There is a troubling report in The New York Times of another free speech fight on one of our campuses. Three University of Florida political science professors have told a federal court that the university barred them from assisting plaintiffs in a challenge to the state’s new voting laws. As state employees, they were told that litigating against a state law would be “adverse to U.F.’s interests.” That is a departure from long-standing practices at state universities. It constitutes an obvious attack on the free speech and associational rights of these faculty members as well as academic freedom. The plaintiffs in the challenge wanted to retain Daniel Smith (the chair of the university’s political science department), Michael McDonald, and Sharon Wright Austin.They asked for permission from the dean of the university’s college of arts and sciences, David E. Richardson, who rejected the requests on the grounds that “outside activities that may pose a conflict of interest to the executive branch of the state of Florida create a conflict for the University of Florida.”
The faculty members, however, noted that approval was granted in 2018 in litigation against the state.
The university spokesperson, Hessy Fernandez, insisted
“The university did not deny the First Amendment rights or academic freedom . . . Rather, the university denied requests of these full-time employees to undertake outside paid work that is adverse to the university’s interests as a state of Florida institution.”
I disagree. Professors in state schools routinely assist in research and litigation against state agencies or policies. Law professors often write amicus briefs on constitutional or statutory challenges. Indeed, such work has a long tradition in public interest projects, including death penalty challenges, environmental advocacy, and litigation for equal rights. Universities are not arms of the executive branch like the office of the Florida Attorney General or the department of corrections. They do not bind the government or create waivers on behalf of the state in litigation.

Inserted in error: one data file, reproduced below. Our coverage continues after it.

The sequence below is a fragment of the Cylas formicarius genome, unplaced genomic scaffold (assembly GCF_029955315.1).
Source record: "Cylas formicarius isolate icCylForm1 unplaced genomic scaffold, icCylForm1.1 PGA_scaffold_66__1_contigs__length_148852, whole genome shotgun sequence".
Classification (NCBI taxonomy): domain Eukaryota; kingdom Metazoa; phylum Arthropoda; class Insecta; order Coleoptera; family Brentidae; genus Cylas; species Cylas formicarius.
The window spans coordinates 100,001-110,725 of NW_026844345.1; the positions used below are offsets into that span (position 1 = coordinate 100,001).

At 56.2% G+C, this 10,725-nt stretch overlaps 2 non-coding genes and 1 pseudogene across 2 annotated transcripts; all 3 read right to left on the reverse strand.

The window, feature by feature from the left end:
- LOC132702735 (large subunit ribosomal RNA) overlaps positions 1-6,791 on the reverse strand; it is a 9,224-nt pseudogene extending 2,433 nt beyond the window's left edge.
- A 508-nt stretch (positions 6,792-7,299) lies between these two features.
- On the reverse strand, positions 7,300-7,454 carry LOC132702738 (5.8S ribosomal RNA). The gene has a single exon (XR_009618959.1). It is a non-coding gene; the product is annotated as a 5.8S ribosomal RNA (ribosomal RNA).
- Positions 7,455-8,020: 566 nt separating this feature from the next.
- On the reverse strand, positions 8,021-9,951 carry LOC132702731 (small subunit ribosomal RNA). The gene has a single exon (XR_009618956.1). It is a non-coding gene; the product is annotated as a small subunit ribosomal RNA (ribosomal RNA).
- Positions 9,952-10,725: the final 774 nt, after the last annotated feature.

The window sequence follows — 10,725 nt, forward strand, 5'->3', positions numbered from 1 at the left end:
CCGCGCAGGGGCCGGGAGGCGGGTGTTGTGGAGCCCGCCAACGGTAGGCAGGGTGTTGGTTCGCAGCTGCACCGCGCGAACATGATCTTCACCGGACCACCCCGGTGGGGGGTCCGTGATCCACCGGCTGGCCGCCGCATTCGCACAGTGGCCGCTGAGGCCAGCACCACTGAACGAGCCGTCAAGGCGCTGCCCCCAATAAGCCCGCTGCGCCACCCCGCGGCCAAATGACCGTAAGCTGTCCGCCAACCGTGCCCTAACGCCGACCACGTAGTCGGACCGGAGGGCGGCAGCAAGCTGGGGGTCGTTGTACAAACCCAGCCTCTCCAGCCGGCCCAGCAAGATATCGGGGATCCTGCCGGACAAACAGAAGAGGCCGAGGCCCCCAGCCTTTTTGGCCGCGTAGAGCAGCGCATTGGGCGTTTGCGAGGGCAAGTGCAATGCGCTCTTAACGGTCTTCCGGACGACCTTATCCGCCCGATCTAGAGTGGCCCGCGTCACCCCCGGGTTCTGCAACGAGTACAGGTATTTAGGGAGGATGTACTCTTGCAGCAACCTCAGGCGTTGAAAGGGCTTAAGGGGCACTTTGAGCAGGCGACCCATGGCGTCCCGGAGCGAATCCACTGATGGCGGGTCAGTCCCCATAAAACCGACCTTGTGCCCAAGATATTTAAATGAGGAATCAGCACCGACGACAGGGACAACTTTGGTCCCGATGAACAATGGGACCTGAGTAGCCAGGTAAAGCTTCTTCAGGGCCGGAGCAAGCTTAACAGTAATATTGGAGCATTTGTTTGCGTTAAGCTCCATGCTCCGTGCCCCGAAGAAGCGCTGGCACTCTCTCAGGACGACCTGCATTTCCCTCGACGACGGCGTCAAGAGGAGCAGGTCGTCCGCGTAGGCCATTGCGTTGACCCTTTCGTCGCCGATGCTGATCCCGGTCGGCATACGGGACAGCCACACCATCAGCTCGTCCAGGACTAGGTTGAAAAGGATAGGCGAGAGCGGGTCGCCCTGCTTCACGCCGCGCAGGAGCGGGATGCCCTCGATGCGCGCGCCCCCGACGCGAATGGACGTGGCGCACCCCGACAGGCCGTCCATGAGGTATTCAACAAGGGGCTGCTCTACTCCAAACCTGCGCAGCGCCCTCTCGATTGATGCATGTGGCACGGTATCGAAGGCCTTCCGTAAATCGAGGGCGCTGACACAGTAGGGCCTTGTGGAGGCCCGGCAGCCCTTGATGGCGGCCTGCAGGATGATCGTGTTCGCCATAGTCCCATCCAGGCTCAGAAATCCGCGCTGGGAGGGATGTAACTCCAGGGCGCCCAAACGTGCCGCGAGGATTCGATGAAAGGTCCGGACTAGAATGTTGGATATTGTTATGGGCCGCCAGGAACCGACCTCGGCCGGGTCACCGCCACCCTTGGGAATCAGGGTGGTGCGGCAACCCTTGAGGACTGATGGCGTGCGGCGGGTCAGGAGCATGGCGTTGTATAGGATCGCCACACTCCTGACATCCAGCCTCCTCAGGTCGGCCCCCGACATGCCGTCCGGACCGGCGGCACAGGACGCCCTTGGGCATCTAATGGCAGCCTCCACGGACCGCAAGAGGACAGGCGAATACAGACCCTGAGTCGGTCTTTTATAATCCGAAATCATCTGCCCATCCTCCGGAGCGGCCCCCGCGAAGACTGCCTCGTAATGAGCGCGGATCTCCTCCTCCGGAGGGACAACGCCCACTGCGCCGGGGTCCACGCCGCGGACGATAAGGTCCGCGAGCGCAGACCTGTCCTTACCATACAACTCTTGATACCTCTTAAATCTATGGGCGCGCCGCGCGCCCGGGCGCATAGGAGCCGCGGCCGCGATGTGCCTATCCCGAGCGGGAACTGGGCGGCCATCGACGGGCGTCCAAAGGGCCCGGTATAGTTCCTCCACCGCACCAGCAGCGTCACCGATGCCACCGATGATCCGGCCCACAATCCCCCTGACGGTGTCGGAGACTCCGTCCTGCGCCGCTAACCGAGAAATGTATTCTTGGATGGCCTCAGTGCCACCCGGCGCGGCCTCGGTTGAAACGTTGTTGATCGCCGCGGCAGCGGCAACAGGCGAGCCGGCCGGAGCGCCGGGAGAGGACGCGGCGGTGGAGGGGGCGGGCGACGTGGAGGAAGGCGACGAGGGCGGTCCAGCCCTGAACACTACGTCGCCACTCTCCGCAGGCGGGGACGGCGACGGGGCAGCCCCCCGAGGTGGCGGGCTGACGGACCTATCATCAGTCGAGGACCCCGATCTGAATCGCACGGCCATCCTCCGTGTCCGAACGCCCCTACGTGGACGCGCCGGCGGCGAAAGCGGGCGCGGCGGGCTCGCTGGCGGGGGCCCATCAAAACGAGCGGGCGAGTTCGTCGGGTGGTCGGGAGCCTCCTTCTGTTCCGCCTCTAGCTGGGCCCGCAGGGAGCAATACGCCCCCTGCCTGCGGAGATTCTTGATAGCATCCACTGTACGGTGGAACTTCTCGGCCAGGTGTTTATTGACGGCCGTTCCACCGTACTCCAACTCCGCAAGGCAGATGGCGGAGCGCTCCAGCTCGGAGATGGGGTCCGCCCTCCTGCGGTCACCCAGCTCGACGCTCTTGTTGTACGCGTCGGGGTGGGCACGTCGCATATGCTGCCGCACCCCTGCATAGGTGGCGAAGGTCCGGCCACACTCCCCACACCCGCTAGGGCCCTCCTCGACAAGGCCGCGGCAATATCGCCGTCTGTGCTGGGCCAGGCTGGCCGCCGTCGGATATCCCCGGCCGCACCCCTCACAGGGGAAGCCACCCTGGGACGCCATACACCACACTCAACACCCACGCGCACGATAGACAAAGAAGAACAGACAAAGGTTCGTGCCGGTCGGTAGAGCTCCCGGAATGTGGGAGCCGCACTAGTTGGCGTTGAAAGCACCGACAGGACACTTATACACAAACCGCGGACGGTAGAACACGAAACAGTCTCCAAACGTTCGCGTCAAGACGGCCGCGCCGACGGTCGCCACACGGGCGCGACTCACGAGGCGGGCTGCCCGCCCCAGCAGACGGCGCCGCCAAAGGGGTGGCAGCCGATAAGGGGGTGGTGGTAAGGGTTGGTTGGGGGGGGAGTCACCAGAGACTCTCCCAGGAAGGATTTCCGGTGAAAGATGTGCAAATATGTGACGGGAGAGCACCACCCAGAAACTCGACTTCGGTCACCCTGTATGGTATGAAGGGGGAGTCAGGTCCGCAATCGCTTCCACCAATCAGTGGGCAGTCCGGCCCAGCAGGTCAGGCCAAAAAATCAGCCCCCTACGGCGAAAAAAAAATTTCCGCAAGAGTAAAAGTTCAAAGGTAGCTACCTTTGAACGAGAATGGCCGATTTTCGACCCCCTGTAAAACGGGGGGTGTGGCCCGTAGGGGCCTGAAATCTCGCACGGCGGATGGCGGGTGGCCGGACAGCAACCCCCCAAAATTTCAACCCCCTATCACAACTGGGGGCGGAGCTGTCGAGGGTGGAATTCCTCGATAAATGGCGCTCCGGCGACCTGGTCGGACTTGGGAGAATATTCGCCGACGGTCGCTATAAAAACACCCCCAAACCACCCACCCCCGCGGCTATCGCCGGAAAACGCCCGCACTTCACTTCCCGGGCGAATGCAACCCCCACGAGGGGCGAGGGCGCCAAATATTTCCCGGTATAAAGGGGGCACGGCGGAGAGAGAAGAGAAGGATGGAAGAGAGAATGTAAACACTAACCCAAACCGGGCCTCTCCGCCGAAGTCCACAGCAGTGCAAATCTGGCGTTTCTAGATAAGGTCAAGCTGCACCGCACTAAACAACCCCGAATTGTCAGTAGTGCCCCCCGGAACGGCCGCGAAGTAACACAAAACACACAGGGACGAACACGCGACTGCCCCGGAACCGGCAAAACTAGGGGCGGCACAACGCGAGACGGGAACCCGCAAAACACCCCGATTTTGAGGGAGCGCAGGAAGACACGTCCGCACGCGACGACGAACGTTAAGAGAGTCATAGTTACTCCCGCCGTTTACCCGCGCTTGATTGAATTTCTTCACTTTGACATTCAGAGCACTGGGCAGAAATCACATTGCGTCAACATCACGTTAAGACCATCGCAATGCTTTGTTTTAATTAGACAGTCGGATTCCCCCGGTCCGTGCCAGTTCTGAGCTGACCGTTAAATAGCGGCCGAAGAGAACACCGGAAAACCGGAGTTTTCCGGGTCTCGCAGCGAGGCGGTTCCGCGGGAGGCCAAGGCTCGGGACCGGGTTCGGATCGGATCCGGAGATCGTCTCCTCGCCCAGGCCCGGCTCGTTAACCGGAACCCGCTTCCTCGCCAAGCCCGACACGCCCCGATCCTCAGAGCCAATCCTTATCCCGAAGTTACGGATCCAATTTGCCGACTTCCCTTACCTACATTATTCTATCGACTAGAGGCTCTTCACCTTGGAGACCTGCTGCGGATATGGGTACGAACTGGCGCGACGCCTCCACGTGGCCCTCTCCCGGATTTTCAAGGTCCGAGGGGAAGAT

The bar on such expert testimony would also put the state on the slippery slope of censorship. For example, professors write books, research papers, and opinion pieces that are critical of state policies and are often cited in litigation. There is, of course, a distinction between directly participating in a legal challenge and indirectly supporting such a challenge through scholarship. However, if employees cannot assume an “adverse” position to the state, the same logic could be used to bar other forms of academic expression like preparing a “white paper” on possible challenges or directly refuting the data used to support a policy.
Finally, these professors are not basing their research on data or resources that are not available to the public at large. These are not correctional guards using their access to state facilities to help challenge state correctional policies.
There is no compelling reason to bar such work. The state could argue that a jury might view a University of Florida professor as a representative of the state. However, a court can make it clear that the professor is appearing in his own capacity and not as a representative of the state.
Florida’s voting rights changes must rise or fall on their merits. It is in the interest of the public for the best available experts on both sides to be heard. Some of those experts will come from state schools.
Not only is this rule barring valuable experts from important litigation, but it invites arbitrary or opportunistic decisions. A university could bar faculty based on the content of their views. So three professors supporting the voting rights changes might not be “adverse” and therefore allowed to testify in such a case.
Ironically, the case smacks of an academic version of the recent court martial of Lt. Col. Stuart Scheller Jr. for criticizing the withdrawal from Afghanistan. Unlike the military, however, there is not a tradition of “good order and discipline” in academia that bars criticism of one’s superiors in public. To the contrary, academic positions allow scholars to challenge orthodoxy and authority, including the state itself.
In other words, it is a nightmare for free speech as well as good government values. The decision on the three professors should be rescinded and a new policy promulgated to allow state faculty members the same freedom as faculty members at private universities.